Sunday, January 23, 2011

Dining Across the Pond

Following on from last week's comments about dining, we decided to take a closer look at the whole experience on either side of the Pond.


If you want to go out for an evening in the States, don't just count on dinner. Here in Chicago, we have hundreds of great restaurants from posh to ultra casual. Unless you go to the uber expensive Charlie Trotters or Tru, where it's a guaranteed three hours, you can literally have a full dinner and be back in your home in about an hour. Thirty minutes if you ask them to hurry. Some restaurants and take-out sandwich places even have signs promising that if your order isn't produced within a certain time frame, it's free.

Here's how American dining goes -

Sit down at the table, waiter comes immediately with menus and to take the drink order (that bit I like), and tell you the specials. S/he will be back within two minutes to take your order, which isn't good for ditherers like me, or if you want to have a conversation with your fellow diner. Unfortunately, if you ask them for more time, they will disappear for what seems like hours. Courses will arrive in record time on the whole, sometimes before you're quite finished the one before. When you've finished your meal, they'll ask you if you want coffee, holding the bill behind their back, all the better to whisk you out of the restaurant should you decline. Gotta turn those tables.

Sometimes at this point I deliberately sit and chat just to mess with the waiter. (Very cruel I know. They have a living to make.) If you don't sign the bill and leave your credit card out (none of them fancy hand-held whats-its here), the desperate waiter will return to your table several times begging "Please pay and leave Can I get you anything else". I have never actually been asked to leave, but my goodness they come very close.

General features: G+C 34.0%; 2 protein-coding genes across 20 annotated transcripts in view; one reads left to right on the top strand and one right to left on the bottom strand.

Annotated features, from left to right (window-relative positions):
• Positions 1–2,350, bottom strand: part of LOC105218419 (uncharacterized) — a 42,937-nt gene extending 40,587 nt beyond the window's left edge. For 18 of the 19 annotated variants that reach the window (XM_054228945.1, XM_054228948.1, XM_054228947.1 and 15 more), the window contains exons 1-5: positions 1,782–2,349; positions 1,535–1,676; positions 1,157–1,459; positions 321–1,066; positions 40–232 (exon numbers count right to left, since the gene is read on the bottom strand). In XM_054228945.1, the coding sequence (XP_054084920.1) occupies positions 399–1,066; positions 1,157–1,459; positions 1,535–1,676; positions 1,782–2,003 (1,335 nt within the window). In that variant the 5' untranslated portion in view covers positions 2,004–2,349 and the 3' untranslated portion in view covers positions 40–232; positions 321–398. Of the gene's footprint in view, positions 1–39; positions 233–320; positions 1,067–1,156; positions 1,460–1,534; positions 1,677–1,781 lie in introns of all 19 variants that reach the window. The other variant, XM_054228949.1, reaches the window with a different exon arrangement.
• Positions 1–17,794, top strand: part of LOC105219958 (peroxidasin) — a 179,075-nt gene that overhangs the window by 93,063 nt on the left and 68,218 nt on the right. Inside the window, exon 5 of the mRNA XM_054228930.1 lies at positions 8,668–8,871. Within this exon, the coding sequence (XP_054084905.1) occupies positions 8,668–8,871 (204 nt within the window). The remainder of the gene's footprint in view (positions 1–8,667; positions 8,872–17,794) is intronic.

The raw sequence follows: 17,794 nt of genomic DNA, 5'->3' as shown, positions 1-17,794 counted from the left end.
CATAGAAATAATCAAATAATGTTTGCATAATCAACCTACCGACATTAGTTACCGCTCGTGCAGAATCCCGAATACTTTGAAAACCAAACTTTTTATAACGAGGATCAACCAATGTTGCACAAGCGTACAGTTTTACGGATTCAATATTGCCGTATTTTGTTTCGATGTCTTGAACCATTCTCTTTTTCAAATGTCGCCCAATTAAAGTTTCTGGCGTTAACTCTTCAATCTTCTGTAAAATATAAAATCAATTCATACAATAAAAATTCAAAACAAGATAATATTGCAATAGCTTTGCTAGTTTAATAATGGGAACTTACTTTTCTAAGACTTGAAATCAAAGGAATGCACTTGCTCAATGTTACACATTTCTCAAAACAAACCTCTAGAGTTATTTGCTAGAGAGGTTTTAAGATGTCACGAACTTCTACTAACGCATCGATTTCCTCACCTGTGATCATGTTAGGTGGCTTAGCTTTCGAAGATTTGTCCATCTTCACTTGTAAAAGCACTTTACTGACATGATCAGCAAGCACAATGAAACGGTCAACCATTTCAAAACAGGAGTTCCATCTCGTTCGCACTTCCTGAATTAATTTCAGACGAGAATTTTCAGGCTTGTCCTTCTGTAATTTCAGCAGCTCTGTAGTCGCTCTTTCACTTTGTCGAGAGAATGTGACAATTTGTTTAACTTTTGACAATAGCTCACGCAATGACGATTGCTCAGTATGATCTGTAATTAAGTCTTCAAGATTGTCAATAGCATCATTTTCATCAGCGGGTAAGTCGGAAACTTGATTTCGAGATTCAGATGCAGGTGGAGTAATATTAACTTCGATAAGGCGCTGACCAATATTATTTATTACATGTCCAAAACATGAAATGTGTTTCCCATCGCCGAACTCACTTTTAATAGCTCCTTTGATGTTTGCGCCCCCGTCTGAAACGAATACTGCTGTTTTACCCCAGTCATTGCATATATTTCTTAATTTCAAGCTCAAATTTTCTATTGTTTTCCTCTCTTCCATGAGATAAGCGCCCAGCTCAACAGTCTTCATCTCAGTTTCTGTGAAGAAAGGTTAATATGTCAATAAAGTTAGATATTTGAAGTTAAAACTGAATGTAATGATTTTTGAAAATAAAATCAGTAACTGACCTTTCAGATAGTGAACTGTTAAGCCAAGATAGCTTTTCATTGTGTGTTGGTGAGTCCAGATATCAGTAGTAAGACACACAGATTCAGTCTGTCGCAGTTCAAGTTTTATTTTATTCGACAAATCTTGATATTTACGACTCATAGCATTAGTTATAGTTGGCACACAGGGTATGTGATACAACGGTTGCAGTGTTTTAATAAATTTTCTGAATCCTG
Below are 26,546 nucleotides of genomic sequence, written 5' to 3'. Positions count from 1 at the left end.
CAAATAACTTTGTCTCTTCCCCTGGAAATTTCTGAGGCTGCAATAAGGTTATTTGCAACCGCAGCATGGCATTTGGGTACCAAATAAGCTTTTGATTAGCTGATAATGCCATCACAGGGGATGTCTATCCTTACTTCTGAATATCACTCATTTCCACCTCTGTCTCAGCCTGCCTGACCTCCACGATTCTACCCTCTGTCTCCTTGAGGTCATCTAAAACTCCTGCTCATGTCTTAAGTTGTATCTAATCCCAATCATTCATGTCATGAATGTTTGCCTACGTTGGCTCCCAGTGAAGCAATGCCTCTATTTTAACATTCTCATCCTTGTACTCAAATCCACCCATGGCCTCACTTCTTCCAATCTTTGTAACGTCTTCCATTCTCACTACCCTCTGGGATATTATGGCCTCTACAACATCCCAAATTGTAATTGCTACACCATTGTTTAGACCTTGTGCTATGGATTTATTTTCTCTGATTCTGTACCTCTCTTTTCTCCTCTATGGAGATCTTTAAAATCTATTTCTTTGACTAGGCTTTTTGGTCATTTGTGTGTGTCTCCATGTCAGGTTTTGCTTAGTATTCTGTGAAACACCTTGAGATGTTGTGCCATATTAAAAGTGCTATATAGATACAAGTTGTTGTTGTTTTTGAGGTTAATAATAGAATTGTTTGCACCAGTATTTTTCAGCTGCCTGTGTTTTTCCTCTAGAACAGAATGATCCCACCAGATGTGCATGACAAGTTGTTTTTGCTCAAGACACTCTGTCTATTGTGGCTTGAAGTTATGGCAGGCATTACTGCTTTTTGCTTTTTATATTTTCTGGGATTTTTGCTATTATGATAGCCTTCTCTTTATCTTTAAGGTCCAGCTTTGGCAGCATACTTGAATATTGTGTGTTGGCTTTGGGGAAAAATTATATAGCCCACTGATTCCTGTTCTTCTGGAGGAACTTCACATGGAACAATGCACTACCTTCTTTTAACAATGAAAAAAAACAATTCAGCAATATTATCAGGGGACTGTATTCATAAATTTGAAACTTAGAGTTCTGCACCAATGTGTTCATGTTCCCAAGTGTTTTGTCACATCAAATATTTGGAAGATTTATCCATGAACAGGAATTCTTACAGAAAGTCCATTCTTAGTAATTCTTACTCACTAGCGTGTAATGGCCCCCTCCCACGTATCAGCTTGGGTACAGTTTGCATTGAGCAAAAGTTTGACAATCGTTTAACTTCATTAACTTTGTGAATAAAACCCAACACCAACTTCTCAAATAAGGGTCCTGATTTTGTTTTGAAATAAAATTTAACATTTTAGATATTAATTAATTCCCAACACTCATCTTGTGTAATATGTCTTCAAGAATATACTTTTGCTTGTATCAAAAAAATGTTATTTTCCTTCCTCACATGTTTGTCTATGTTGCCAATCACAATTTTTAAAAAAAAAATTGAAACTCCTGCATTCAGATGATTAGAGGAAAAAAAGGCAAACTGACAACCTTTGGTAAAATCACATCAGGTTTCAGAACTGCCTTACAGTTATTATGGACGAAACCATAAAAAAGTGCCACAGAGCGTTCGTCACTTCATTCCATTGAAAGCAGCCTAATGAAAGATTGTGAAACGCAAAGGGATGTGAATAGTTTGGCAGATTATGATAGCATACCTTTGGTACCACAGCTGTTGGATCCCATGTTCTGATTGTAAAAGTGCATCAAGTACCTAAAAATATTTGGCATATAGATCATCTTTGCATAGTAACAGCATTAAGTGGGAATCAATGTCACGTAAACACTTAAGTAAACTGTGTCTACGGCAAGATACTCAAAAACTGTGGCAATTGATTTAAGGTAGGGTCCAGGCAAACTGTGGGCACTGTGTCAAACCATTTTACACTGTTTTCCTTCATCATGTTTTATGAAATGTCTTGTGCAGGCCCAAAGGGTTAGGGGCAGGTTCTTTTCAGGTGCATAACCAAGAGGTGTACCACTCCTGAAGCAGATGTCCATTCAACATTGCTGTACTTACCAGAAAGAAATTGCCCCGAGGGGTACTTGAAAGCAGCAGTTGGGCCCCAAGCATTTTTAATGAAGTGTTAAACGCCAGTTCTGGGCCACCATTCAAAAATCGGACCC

Dining in the USA - enough to give you heartburn!


Dining out in the UK can either be described as an enjoyably relaxed experience, or, if you’re an American in a big hurry (as we always seem to be) a waste of time.
Back in the States, I used to be able leave my office, go to a nearby restaurant, have lunch and return before my half-hour lunch break was over. I get a 45 minute lunch break at my current job, but I wouldn’t try something like that over here.

Now I’m not saying that’s a bad thing. People like me need to learn to sit and relax, but when I am seated at a table, I expect a waiter to come by before it occurs to me that I have been sitting, unattended, for quite some time. To me, it is perfectly acceptable to walk out of a restaurant after ten minutes have elapsed without someone appearing at my table to take my order.

But that’s just me and my inborn impatience. Free ice water and immediate service are my birthrights, and I expect them. Now. But once you get into the rhythm, and leave the frenetic pace of an American meal behind you, dining in the UK is actually quite agreeable.

First of all, the table attendants generally don’t greet you like an old friend and leave you feeling like you should add them to your Christmas card list. They will take your drink order, then leave you with enough time to make a meal decision (or, in my wife’s case, to decide on something, change her mind, change it back and then decide on something else). The food arrives, sometimes very soon, sometimes not so soon, but it always arrives at the same time (though I don’t know of this being a problem in the US, either).

But the biggest difference is after the meal, when the dessert is finished and the coffee has arrived. They don’t bring the bill with it. They leave you completely alone, allowing you to sip your coffee or the last of your wine, have a nice, leisurely conversation, and only bring the check (sorry, the bill) when you are ready for it.

This is pleasant and enjoyable and, having been here so long, something I have grown to expect, so does come as a shock when, during visits to the US, I find the check accompanying my apple crumble, along with the clear expectation to pay up and leave.

It’s enough to want to make me remove “Hi, I’m Mandy and I’ll be your server,” from my Christmas card list.